How to Interview Someone: 7 Biggest Hurdles for Hiring Managers

By | June 3, 2016
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Photo credit: Flynt/Bigstock.com

Knowing how to interview someone may be one of the most important skills a manager has. It may also come with the least amount of training and support.

We’ve all hired someone who seemed great in the interview but was not so great when they when they started collecting a paycheck. This post and our Talentron™ App can help prevent that.

  1. Interviewing Skills Training – How to Interview Someone

The Great Recession of 2007-2009 caused companies to tighten their budgets significantly. Training was severely curtailed or eliminated during this business downturn. Those who received interview training before the recession likely did not receive refresher courses later.

Those who entered the workforce during the Great Recession typically did not receive any interview training. Many hiring managers and their interviewers were interviewing candidates without the benefit of training.

Cost effective methods ensuring high quality interviewing are needed more than ever. 3-5 minute online training videos and web-based apps that lead interviewers through behavioral interview questions are becoming cost effective replacements for live training.

  1. Remembering Our Training

It is estimated that we forget 50% of what we learn in the first hour after a training class, 70% within 24 hours, and the amount we forget climbs to 90% within a week of training.

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Many question the value of training when little retention results. Lately, more attention is turning to online microlearning. Think of microlearning as professionally produced YouTube videos. An ideal use of these would be for a hiring manager or interviewer to watch a short video just prior to the interview.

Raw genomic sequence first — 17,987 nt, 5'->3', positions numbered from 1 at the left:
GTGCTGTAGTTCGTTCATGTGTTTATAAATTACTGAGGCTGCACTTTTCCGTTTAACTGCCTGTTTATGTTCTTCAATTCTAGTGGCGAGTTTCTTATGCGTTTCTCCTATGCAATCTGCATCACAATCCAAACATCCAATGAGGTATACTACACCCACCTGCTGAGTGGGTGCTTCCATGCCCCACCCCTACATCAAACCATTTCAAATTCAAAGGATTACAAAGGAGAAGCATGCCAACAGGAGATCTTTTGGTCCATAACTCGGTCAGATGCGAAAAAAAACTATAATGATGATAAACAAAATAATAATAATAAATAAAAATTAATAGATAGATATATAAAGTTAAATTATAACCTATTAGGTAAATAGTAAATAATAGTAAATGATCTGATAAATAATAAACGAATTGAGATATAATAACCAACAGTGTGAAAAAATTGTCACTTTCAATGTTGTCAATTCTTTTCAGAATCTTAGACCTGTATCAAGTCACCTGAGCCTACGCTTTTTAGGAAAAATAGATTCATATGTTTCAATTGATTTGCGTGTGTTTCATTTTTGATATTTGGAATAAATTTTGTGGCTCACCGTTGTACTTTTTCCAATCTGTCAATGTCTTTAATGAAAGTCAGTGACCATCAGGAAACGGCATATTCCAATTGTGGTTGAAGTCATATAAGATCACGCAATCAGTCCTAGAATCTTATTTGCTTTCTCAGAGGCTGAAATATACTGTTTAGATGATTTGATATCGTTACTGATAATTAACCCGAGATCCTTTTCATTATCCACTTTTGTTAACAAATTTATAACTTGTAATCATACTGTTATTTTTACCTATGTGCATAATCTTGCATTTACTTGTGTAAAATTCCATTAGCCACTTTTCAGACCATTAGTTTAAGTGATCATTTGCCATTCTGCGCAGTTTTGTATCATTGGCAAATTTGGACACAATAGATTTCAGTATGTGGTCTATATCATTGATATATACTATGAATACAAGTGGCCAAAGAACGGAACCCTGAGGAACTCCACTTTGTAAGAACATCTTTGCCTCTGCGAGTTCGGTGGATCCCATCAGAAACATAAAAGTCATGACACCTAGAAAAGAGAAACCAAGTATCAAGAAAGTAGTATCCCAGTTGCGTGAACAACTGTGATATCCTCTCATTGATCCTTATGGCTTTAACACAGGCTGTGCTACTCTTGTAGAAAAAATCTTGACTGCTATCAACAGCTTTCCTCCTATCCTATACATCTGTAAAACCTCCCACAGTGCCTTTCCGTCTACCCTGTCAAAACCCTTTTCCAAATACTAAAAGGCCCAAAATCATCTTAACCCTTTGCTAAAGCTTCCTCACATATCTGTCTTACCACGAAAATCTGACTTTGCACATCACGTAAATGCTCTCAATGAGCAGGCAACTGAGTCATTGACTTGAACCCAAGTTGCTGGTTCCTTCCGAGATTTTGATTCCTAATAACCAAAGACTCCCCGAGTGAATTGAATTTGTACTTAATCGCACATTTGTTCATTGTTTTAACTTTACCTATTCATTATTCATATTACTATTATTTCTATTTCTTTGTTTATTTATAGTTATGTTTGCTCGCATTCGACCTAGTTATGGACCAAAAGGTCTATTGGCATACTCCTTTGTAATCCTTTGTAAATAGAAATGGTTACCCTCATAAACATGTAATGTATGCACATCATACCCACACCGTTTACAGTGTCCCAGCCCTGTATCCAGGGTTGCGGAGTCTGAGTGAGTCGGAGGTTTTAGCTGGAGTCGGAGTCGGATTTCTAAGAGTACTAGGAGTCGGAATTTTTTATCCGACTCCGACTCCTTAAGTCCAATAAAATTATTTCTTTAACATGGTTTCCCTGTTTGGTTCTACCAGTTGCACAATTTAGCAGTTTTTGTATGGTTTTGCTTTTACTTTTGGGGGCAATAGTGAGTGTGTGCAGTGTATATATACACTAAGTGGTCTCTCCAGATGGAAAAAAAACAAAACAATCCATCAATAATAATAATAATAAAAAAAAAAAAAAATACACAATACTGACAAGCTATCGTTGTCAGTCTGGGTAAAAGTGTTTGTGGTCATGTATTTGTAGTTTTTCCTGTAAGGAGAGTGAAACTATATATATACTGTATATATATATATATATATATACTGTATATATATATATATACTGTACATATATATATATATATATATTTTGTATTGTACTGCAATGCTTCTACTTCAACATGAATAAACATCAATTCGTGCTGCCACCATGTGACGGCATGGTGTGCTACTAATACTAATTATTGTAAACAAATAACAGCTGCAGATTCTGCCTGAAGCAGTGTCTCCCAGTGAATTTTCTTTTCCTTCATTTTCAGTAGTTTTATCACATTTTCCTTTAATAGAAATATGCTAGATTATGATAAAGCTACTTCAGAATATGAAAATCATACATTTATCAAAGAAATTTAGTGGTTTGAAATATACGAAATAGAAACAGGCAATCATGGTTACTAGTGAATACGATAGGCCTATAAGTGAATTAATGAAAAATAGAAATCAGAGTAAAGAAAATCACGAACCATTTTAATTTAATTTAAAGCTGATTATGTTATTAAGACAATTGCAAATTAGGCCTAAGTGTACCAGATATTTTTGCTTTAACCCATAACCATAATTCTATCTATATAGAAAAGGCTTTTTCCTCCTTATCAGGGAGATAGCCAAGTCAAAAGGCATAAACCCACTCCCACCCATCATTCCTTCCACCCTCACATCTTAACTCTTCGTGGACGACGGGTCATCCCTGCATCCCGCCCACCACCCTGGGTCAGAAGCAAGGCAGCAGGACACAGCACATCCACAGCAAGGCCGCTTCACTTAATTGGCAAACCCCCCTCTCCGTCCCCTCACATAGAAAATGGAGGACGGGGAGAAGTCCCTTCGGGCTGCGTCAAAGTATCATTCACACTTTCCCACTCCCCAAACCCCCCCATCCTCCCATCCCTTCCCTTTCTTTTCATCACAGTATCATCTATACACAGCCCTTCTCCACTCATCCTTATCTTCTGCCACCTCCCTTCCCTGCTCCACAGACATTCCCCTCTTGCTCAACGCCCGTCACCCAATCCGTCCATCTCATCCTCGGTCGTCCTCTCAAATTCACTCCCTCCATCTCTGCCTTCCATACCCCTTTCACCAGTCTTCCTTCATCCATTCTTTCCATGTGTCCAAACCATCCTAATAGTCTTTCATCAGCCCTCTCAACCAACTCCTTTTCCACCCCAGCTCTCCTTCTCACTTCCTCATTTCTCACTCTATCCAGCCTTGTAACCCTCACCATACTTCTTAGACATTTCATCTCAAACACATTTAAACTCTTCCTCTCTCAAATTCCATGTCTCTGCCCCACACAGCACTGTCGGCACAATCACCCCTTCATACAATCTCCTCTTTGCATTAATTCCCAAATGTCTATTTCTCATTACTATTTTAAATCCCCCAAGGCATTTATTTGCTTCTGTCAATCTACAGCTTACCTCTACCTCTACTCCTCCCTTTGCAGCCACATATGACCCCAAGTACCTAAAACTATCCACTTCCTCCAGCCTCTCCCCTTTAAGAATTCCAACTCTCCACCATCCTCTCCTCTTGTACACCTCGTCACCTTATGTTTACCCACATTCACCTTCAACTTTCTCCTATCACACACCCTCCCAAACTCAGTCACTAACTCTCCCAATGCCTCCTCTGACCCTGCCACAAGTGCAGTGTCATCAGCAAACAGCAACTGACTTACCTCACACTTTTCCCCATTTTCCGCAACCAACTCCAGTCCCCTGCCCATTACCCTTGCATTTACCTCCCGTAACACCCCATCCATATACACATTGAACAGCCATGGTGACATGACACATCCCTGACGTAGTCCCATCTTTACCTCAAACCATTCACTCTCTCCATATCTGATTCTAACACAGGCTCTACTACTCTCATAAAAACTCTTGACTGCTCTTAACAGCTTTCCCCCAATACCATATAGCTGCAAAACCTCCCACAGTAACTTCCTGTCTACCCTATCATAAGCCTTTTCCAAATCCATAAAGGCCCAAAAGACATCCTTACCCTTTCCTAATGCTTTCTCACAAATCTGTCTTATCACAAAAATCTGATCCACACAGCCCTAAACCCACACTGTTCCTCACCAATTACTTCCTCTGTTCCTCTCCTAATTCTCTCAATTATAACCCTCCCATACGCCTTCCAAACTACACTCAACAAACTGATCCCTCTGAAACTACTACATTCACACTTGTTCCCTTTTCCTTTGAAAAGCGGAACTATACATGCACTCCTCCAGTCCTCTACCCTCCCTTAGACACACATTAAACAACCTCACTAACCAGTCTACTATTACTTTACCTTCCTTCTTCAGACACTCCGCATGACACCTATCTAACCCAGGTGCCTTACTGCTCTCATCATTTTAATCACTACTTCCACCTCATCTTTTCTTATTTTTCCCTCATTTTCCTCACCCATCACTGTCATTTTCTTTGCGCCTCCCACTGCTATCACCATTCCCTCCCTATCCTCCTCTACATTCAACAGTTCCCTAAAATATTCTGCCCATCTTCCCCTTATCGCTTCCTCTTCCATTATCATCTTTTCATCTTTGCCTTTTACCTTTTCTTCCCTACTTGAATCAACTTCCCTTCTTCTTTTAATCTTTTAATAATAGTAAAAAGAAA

1. Creating Behavioral Interview Questions

Far too often hiring managers and their interviewers enter meetings with job candidates without the benefit of the best behavioral interview questions.

Those who received and remembered their interview training know that using behavioral based interview questions during the interview improves the quality of the interview. Improved interviews result in a better quality of hire.

Where do these behavioral questions come from?

Behavioral questions can come from many places or you can create your own. To learn how to create your own questions read our series of posts on How to Create Sales Behavioral Interview Questions. Or, click the blue box at the end of this post for a FREE list of questions for a behavioral interview from Talentron.

  1. Creating an Interview Guide

The best hiring managers always have an interview guide for every candidate meeting. Great hiring managers and interviewers create custom interview guides for each position.

Too many hiring managers interview candidates without the benefit of an interview guide. This is like trying to find someone’s home for the first time without directions or a map. You may still find your way there but it would be a lot more efficient and easier with a map.

We shouldn’t have to try to remember the questions when we get into the interview. So, an interview guide is needed to keep us on track. And, the interview guides for each interviewer should be different from the interview guides of the other interviewers of the same position. Our employer branding would look pathetic if all the interviewers were asking the same exact questions of each candidate.

Several interviewers may be asking about the same competency or skill if it is crucial to the position. But, they should be asking different questions from all other interviewers. Some interviewers may be more skilled or experienced in certain competencies and should be focusing their own areas of expertise.